One of the interesting things I witnessed when working in a "quality of life" place was the arrogance of the establishment in thinking that their community was the only perfect place, and that every employee, and every business would prefer to be there over anywhere else. The reality was that the quality of life in surrounding communities was generally as good. Community A might have better schools and a new fitness center and lower housing costs while Community B had a funky downtown and was right at the foot of the mountains... but in the end there really is no difference.
    I don't think that I fully agree with you that they are not quality of life issues. I don't think that they are as commonly understood as the ones that you mentioned, but I do think that they do enhance the quality of life within a community, especially in larger cities.

    The other day I was discussing this topic with an economic and community development professor. He mentioned that a while back a few grad students looked at economic development they found that these items were important factors in companies at all levels deciding where to locate their businesses or plant. They had many of these CEO’s list factors in order of importance of the reasons they decided to locate where they are. Most of them did not rate tax incentives all that high, while the items I listed above where rated in the top 10.

    Established quality of life is one of the big differences between Portage and Kalamazoo. One is doing much, much better at attracting new business while the other has a great downtown that is being marketed and developed mostly by a non-governmental group.
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  15. #15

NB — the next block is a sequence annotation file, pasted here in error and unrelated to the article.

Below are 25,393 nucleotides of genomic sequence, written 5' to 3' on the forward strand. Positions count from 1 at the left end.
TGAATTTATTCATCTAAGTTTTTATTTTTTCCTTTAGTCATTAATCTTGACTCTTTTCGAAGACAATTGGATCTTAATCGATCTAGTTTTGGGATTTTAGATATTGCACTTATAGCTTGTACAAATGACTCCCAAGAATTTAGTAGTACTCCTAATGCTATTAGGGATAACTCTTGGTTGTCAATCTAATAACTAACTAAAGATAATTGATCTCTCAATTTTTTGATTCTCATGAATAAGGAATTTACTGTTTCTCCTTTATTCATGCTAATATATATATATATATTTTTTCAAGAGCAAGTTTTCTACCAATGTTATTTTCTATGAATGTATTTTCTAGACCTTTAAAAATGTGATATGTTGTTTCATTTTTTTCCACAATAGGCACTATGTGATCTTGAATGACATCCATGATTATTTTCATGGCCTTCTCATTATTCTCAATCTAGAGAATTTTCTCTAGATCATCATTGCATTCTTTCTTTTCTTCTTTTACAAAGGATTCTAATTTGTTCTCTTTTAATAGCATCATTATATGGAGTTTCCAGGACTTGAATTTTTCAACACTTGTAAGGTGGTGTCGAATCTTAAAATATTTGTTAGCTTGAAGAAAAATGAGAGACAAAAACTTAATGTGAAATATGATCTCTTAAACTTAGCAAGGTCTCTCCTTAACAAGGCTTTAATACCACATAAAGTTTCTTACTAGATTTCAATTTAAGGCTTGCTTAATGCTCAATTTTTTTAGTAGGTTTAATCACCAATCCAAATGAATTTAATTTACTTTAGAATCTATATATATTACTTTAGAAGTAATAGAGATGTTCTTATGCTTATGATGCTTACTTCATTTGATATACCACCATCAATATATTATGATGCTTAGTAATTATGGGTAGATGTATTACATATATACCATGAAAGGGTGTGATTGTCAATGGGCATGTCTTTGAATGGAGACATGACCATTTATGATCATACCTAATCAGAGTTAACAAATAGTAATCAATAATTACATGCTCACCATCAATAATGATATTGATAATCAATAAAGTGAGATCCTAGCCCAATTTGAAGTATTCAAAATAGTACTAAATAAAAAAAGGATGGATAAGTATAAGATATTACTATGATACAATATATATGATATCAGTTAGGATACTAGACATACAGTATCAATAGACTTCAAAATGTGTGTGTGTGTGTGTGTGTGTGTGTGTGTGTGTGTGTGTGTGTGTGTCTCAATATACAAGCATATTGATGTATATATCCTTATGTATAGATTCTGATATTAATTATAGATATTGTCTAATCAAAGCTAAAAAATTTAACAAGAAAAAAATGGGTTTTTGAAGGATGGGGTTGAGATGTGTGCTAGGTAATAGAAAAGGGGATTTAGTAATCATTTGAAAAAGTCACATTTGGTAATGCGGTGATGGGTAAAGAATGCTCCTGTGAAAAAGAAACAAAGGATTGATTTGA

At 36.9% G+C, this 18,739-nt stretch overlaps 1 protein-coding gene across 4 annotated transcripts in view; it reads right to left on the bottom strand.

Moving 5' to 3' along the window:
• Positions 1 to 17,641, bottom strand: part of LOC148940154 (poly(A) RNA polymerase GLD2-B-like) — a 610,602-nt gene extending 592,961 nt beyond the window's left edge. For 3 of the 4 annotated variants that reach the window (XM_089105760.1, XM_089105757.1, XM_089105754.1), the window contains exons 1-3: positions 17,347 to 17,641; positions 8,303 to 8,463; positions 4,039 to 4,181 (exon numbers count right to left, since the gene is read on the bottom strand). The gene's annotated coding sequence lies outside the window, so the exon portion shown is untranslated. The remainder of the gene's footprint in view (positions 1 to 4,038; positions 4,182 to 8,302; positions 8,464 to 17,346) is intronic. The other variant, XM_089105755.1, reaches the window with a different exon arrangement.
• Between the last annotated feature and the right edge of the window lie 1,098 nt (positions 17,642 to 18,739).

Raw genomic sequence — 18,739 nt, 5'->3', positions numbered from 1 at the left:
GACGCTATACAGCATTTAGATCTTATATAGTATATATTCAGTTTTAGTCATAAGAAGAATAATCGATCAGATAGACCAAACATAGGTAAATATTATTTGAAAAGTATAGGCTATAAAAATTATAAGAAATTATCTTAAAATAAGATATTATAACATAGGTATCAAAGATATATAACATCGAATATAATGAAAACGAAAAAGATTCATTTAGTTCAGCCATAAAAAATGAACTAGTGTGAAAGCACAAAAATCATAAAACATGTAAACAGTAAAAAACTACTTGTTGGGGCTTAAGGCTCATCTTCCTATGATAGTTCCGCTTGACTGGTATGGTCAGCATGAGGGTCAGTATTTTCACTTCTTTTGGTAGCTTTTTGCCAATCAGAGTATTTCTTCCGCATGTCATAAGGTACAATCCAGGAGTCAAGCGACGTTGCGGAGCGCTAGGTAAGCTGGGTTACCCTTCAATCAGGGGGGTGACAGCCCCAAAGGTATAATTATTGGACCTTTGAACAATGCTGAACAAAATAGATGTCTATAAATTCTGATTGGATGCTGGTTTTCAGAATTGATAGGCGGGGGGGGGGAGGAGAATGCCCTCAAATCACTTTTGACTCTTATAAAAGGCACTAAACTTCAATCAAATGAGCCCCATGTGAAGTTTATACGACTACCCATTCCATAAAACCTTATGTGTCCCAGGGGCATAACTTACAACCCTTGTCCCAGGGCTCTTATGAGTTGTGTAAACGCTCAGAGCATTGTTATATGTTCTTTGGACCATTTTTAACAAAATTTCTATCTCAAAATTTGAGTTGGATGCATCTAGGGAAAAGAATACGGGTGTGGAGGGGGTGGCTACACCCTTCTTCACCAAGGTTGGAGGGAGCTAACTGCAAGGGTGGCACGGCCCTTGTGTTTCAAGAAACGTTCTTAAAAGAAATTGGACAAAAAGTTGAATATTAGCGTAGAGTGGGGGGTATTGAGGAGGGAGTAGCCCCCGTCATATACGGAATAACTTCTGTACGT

Cyburbian mallen's avatar
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    Recently we've been going through this type of discussion in my area. I live and work in a high growth, highly desireable metropolitan area. We have never offered economic development incentives - we have been part of that group Cardinal mentioned that sometimes thinks the we have a high quality of life and everyone should locate here because of that.

    Recently, some of the larger desirable target industries/businesses have been locating nearby, but in neighboring communities that do offer tax incentives. Basically, they say "sure we like your quality of life, but we can locate the business in the community next door with tax incentives. We know that our employees will live in your community, go to your schools, etc., but our business gets the tax incentives to be over there."

    Secondly, many companies now hire relocation consultants. These consultants are often compensated according to the tax incentives they can generate. As such, they steer companies to the communities that offer the best incentives. The CEO's are then using quality of life issues to make final decisions, but only for the communities that they are given (ie the ones the consulant steered them to). Our community has been weeded out long ago.

    Personally, I have a philisophical problem with tax incentives. But to remain competetive, to get your community to the table, and not become a bedroom community, they are becoming necessary evils around here.

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    Member CosmicMojo's avatar
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    Quote Originally posted by mallen
    Secondly, many companies now hire relocation consultants. These consultants are often compensated according to the tax incentives they can generate. As such, they steer companies to the communities that offer the best incentives. The CEO's are then using quality of life issues to make final decisions, but only for the communities that they are given (ie the ones the consulant steered them to).
    Very true. When I worked at a regional ED body, we did a survey and a growing percentage of relocating firms use consultants. Operate knowing that only the consultant's short list gets to the CEO. We started to ask how we can appeal to the consultants, not just the companies. The consultants are our first hurdle. Our marketing staff started wining and dining the consultants on a regular basis, not just when they were working with them on a particular project. Our marketing staff would organize a trip to Chicago, identify the top consulting firms, make appointments and develop working relationships with the consultants so they'd think of us, call, and visit. We'd keep them updated with current data and statistics on our city and send all press releases about big relocations to them.